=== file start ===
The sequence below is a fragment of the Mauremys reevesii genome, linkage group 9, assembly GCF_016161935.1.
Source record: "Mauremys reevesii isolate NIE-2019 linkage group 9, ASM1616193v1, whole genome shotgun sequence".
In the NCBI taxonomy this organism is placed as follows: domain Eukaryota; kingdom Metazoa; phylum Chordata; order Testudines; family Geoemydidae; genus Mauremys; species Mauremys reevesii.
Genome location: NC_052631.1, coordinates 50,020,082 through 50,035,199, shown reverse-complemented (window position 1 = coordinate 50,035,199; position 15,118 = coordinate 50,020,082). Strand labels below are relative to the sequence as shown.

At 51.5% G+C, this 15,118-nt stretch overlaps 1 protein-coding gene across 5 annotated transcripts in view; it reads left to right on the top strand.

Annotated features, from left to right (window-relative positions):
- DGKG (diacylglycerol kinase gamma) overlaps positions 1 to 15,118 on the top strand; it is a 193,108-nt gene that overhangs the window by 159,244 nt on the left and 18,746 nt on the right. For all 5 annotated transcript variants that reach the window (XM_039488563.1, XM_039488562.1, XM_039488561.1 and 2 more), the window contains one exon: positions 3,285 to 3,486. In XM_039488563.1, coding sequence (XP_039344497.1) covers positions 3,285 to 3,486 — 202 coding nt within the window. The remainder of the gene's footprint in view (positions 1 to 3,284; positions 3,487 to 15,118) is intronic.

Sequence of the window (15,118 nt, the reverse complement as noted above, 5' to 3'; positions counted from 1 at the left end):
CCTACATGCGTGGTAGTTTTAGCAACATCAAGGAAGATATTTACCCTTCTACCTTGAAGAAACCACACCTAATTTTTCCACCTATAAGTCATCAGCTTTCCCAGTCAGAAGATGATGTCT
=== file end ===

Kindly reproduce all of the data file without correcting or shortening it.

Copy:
The sequence below is a fragment of the Mauremys reevesii genome, linkage group 9, assembly GCF_016161935.1.
Source record: "Mauremys reevesii isolate NIE-2019 linkage group 9, ASM1616193v1, whole genome shotgun sequence".
In the NCBI taxonomy this organism is placed as follows: domain Eukaryota; kingdom Metazoa; phylum Chordata; order Testudines; family Geoemydidae; genus Mauremys; species Mauremys reevesii.
Genome location: NC_052631.1, coordinates 50,020,082 through 50,035,199, shown reverse-complemented (window position 1 = coordinate 50,035,199; position 15,118 = coordinate 50,020,082). Strand labels below are relative to the sequence as shown.

At 51.5% G+C, this 15,118-nt stretch overlaps 1 protein-coding gene across 5 annotated transcripts in view; it reads left to right on the top strand.

Annotated features, from left to right (window-relative positions):
- DGKG (diacylglycerol kinase gamma) overlaps positions 1 to 15,118 on the top strand; it is a 193,108-nt gene that overhangs the window by 159,244 nt on the left and 18,746 nt on the right. For all 5 annotated transcript variants that reach the window (XM_039488563.1, XM_039488562.1, XM_039488561.1 and 2 more), the window contains one exon: positions 3,285 to 3,486. In XM_039488563.1, coding sequence (XP_039344497.1) covers positions 3,285 to 3,486 — 202 coding nt within the window. The remainder of the gene's footprint in view (positions 1 to 3,284; positions 3,487 to 15,118) is intronic.

Sequence of the window (15,118 nt, the reverse complement as noted above, 5' to 3'; positions counted from 1 at the left end):
CCTACATGCGTGGTAGTTTTAGCAACATCAAGGAAGATATTTACCCTTCTACCTTGAAGAAACCACACCTAATTTTTCCACCTATAAGTCATCAGCTTTCCCAGTCAGAAGATGATGTCT